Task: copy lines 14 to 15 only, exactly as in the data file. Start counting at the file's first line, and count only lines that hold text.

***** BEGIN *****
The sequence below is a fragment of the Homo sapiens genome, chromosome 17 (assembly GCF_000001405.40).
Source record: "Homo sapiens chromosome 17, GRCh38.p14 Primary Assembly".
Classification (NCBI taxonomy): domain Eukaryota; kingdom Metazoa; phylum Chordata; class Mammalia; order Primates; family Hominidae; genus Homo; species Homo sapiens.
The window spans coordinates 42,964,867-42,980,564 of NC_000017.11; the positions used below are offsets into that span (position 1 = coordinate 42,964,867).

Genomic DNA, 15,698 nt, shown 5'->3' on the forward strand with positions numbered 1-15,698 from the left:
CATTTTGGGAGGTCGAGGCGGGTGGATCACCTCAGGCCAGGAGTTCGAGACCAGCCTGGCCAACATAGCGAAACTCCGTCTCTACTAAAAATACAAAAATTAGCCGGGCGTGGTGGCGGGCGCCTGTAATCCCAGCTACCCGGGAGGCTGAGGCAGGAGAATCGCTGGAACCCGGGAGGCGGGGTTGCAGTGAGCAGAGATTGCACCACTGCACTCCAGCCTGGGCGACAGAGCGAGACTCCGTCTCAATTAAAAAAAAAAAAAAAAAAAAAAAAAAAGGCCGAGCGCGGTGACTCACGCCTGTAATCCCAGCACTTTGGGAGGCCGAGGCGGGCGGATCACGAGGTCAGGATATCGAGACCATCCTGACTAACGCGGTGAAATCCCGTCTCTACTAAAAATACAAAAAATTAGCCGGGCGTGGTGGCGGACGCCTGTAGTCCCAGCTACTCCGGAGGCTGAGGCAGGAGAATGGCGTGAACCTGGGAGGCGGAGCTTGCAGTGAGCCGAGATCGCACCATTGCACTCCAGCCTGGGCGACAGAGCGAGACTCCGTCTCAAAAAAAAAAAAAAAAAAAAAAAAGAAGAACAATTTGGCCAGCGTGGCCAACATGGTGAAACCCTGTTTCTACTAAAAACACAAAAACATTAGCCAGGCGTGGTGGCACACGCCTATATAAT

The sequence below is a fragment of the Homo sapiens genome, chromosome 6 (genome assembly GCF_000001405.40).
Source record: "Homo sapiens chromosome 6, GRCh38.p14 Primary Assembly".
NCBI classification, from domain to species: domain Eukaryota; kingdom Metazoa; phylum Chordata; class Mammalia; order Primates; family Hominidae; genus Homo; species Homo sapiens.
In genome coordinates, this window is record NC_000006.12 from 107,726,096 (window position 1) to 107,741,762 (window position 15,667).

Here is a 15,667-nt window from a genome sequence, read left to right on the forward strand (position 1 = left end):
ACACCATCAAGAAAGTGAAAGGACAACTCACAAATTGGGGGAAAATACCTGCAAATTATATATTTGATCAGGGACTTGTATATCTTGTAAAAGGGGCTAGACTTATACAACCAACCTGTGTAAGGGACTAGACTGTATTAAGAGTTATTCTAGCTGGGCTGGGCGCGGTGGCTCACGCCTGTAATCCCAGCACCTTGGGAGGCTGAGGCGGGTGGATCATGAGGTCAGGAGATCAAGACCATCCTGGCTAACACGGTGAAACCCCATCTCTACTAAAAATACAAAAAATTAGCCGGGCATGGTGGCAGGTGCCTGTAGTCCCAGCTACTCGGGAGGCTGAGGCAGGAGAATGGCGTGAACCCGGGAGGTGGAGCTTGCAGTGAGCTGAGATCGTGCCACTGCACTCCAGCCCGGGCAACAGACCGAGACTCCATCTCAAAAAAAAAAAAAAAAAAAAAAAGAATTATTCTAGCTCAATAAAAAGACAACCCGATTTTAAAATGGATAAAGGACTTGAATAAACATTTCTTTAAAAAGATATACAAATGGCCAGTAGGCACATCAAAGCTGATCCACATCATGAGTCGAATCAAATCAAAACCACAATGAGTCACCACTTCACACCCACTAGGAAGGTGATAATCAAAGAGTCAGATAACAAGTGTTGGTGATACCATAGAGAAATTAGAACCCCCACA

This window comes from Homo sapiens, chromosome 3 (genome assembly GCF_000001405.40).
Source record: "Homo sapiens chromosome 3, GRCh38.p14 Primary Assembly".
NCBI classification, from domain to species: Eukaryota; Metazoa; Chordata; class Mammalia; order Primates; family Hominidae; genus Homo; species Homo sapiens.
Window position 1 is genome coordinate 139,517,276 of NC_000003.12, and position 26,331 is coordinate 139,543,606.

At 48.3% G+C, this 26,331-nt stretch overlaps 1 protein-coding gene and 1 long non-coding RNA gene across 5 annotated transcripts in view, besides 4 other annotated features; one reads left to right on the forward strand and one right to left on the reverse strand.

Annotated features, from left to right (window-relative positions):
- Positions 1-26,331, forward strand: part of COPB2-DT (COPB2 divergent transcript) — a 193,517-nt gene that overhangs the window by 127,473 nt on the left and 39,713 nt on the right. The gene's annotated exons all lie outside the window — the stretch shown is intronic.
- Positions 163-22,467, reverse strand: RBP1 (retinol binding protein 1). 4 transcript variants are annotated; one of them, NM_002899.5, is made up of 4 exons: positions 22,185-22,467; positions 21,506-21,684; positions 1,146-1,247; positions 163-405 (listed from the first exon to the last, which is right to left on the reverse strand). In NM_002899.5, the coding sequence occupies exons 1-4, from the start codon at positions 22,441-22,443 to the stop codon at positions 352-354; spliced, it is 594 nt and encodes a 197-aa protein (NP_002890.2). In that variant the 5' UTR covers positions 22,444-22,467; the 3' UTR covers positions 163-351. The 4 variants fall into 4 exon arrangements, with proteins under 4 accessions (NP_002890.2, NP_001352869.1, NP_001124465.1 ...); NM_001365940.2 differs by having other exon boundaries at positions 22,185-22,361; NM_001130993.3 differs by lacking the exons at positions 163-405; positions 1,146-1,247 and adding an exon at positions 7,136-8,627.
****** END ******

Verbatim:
Source record: "Homo sapiens chromosome 3, GRCh38.p14 Primary Assembly".
NCBI classification, from domain to species: Eukaryota; Metazoa; Chordata; class Mammalia; order Primates; family Hominidae; genus Homo; species Homo sapiens.